Bactoprenol and the lipid-bound peptidoglycan precursors are prominent targets for a number of antibiotic substances, e.g. the glycopeptides vancomycin and teicoplanin, ramoplanin, tunicamycin, bacitracin and colicin M as well as the type B lantibiotics mersacidin and actagardine. In all these cases, the interaction of the antibiotic with the precursors eventually blocks cell wall synthesis. In contrast, the interaction of the type A lantibiotics nisin and epidermin with lipid II promotes pore formation, which kills cells rapidly so that the inhibition of the peptidoglycan biosynthesis, as postulated on the basis of in vitro experiments, does not come into effect. Thus, it appears to be a remarkable feature that binding of lantibiotics from two different subgroups to the same target molecule does have completely different consequences for the bacterial cell and results in entirely different modes of action. Future research must aim at further characterisation of the interaction of nisin and epidermin with lipid II to understand better the molecular mechanisms of this phenomenon.

Experimental procedures

In vitro peptidoglycan biosynthesis

Isolated membrane preparations were used for the synthesis of polymeric peptidoglycan from soluble peptidoglycan precursors. Conditions for the B. megaterium KM systems have been reported previously (Brötz et al., 1997; for differential labelling see also legend to Table 1). In vitro peptidoglycan synthesis in G. homari ATCC 10400 was performed essentially as described by Hammes and Neuhaus (1974); the modified assay mixture contained 50 mM Tris-HCl (pH 8), 42 mM magnesium acetate (pH 7), 8 mM NH4Cl, 1.7 mM dithioerythritol, 3.3 mM ATP, 1.14 UDP-GlcNAc, 0.04 mM UDP-MurNAc-[14C]-pentapeptide (7.9 mCi mmol−1, labelled in the lysine residue) and membranes corresponding to 44 μg of protein in a total volume of 30 μl. The assay mix was incubated for 45 min at 25°C.

Preparation of lipid II and complex formation with lantibiotics

[14C]-Lipid II (2.5 mCi mmol−1, labelled in the GlcNAc moiety) was synthesized in vitro by a membrane preparation of M. luteus ATCC 4698, extracted and purified as described previously (Brötz et al., 1998). Unlabelled lipid II was prepared using the same procedure but replacing the radiolabelled compounds by the non-labelled counterparts. To facilitate detection of unlabelled lipid II, we made use of its affinity for mersacidin; aliquots of the respective chromatographic fractions were added to mersacidin activity tests (105 cells of M. luteus ATCC 4698 in 100 μl of Mueller–Hinton broth, containing 2 μg ml−1 mersacidin, which corresponds to 10 times the MIC); growth of M. luteus under these conditions indicated antagonization of mersacidin by the lipid-bound cell wall precursor. Purified lipid II was stored in chloroform–methanol (1:1, vol) at −20°C. To study complex formation, labelled lipid intermediate (0.18 nmol) was dried in a desiccator and incubated for 1.5 h at 25°C with 2 nmol of either epidermin, nisin, Pep5, ramoplanin or vancomycin in 10 μl of 69 mM Tris-HCl (pH 8.8), 58 mM MgCl2, 11.6 mM NH4Cl, and 5.8 mM sodium dodecylsulphate. Samples were separated using thin-layer chromatography in n-butanol–acetic acid–pyridinium–water (15:3:12:10, v/v/v/v) as reported by Reisinger et al. (1980) and subjected to autoradiography for 3 months at −70°C.

Efflux experiments with intact cells

The principle set up of such experiments was described by Sahl and Brandis (1983) with some modifications introduced by Ruhr and Sahl (1985). In this study we used M. luteus ATCC 4698 and S. simulans 22 as test strains and adapted the protocol as follows. Cells were grown in tryptone soya broth (Oxoid), which was prepared at a lower concentration (10 g l−1) than recommended to reduce the ionic strength. After overnight growth (A600: 2–3) cells were diluted into fresh medium to an A600 of 0.5, further incubated to an A600 of ≈1 and then tested for uptake and efflux of [3H]-glutamic acid. Cells first received 100 μg ml−1 chloramphenicol to prevent incorporation of the amino acid; after 30 min, ramoplanin or mersacidin at concentrations of 10 times the respective MIC (0.2 μg ml−1 ramoplanin and 1 μg ml−1 mersacidin for M. luteus, or 2 μg ml−1 and 110 μg ml−1 for S. simulans) were added to manipulate the availability of lipid II. Immediately afterwards, the radiolabel was applied (1 μCi ml−1 culture; 30 nM glutamate) and samples (500 μl) taken to monitor the uptake. After ≈15 min, nisin and epidermin were added at varying concentrations to test for pore formation. In some experiments, we added ramoplanin just 1 min before the addition of the lantibiotics; this did not have any obvious effect on the efflux of glutamate, nor was its uptake altered in the presence of the lipopeptide.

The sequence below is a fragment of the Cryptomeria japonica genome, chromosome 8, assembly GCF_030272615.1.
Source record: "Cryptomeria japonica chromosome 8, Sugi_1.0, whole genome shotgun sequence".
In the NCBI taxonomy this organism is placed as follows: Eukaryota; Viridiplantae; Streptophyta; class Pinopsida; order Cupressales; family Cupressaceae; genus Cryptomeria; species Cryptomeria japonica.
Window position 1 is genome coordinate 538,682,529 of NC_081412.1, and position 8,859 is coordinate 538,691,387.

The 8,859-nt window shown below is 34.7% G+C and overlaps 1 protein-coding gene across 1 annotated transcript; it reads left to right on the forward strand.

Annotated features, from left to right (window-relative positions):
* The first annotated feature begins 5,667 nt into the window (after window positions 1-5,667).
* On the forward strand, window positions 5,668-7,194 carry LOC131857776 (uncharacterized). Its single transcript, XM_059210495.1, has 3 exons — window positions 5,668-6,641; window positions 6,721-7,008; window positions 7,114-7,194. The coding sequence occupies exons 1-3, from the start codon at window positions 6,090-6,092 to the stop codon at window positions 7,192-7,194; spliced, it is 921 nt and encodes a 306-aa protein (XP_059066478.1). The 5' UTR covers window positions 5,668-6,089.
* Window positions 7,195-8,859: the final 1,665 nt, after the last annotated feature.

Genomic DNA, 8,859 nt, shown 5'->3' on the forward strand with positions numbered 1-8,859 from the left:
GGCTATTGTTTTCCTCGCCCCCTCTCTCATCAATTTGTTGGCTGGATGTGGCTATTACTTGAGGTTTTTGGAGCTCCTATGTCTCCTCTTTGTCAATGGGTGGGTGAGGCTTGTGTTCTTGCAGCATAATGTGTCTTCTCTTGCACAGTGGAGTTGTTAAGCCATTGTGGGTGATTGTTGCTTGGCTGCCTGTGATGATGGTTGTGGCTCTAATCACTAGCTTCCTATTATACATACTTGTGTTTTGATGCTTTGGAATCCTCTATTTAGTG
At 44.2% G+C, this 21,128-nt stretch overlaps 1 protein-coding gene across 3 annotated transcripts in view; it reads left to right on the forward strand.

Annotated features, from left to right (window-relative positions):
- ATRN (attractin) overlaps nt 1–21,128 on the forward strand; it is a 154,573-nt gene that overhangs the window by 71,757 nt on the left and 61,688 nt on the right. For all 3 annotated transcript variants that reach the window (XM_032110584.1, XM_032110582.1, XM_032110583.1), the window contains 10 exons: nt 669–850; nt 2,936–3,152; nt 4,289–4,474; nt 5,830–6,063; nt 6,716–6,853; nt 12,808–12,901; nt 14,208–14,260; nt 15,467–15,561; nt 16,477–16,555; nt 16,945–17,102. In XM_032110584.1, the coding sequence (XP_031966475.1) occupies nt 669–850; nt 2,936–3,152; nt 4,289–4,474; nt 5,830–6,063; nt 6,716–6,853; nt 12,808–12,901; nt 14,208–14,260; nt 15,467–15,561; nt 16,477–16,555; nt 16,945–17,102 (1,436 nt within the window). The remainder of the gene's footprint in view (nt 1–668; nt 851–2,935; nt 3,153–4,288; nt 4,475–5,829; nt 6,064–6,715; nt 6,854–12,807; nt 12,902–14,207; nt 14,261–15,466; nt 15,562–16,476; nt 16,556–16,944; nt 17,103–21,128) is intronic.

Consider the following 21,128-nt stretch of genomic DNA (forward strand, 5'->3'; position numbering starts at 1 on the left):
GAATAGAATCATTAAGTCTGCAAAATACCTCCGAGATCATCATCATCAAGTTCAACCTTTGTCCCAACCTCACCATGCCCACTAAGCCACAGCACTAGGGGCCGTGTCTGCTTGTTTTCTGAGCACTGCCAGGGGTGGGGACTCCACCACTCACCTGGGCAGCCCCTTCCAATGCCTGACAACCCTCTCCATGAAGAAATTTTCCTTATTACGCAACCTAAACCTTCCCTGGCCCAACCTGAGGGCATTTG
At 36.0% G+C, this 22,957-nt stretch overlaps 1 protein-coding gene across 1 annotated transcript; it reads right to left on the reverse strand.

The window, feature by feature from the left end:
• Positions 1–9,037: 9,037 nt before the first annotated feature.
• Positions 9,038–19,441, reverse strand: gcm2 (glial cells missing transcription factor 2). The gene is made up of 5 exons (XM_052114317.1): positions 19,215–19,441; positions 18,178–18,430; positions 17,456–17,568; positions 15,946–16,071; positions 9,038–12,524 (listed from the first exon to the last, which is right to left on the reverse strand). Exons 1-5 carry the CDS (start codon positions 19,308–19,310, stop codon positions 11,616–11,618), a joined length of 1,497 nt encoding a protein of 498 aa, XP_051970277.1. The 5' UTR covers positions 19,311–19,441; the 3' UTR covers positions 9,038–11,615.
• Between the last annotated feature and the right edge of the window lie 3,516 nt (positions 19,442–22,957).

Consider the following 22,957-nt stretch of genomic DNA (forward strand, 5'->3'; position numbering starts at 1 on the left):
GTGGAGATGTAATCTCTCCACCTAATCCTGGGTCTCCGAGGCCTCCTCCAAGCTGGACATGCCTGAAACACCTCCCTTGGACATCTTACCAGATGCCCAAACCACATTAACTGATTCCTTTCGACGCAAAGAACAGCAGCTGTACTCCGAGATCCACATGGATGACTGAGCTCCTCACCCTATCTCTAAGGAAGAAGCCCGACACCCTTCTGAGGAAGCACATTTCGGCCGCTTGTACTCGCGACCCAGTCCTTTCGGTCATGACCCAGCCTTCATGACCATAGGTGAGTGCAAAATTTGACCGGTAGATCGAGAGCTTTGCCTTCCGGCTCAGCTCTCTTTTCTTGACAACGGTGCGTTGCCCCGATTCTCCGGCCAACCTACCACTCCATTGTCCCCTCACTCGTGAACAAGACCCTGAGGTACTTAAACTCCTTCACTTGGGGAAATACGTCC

Liposome experiments

We prepared liposomes composed of PC and cholesterol as used by Tomita et al. (1993) for studying staphylococcal α-toxin. Equimolar amounts of PC with variable chain length (average molecular weight 702 g mol−1) and cholesterol were dissolved in chloroform to a final concentration of 10 μmol each per ml, the solvent evaporated in a desiccator and the sample dried with N2. In some cases 25 mol% phosphatidylglycerol (PG) and 25 mol% PC were used instead of 50 mol% PC. The dried lipids were kept in the desiccator for another 30 min and then taken up in Tris-buffered saline (TBS, 0.85% NaCl, w/v in 10 mM Tris, pH 7.2) containing 0.1 M carboxyfluorescein (predisolved in a small volume of 1 M NaOH and corrected for pH with TBS). The mixture was heated to 55°C for 5 min and vigorously vortexed for 1 min; this cycle was repeated four times. The liposomes were then pelleted and washed with TBS at least five times, until the supernatant was colourless. For incorporation of lipid II or moenomycin, both were dissolved in chloroform–methanol (1:1) and added to the chloroform-dissolved PC–cholesterol mixture in final concentrations of 0.05 or 0.1 mol% with respect to total PC. Release of carboxyfluorescein was monitored as described previously (Kordel et al., 1989).

Bacterial strains and chemicals

M. luteus ATCC 4698 and S. simulans 22 and culture conditions have been described previously (Ruhr and Sahl, 1985). Chemicals for lipid II synthesis and sources for antibiotics are listed by Brötz et al. (1998). Cholesterol, PC, PG, dodecaprenolphosphate and undecaprenol were obtained from Sigma.


This work was supported by grants of the Deutsche Forschungsgemeinschaft (Sa 292/8-1) and through the BONFOR programme of the Medizinische Einrichtungen, University of Bonn. Parts of the work were also supported by the Bundesministerium für Bildung, Wissenschaft, Forschung und Technologie (grant 01KI 9705/8). We thank Hoechst AG and Merrel Dow/Lepetit for providing mersacidin and ramoplanin respectively.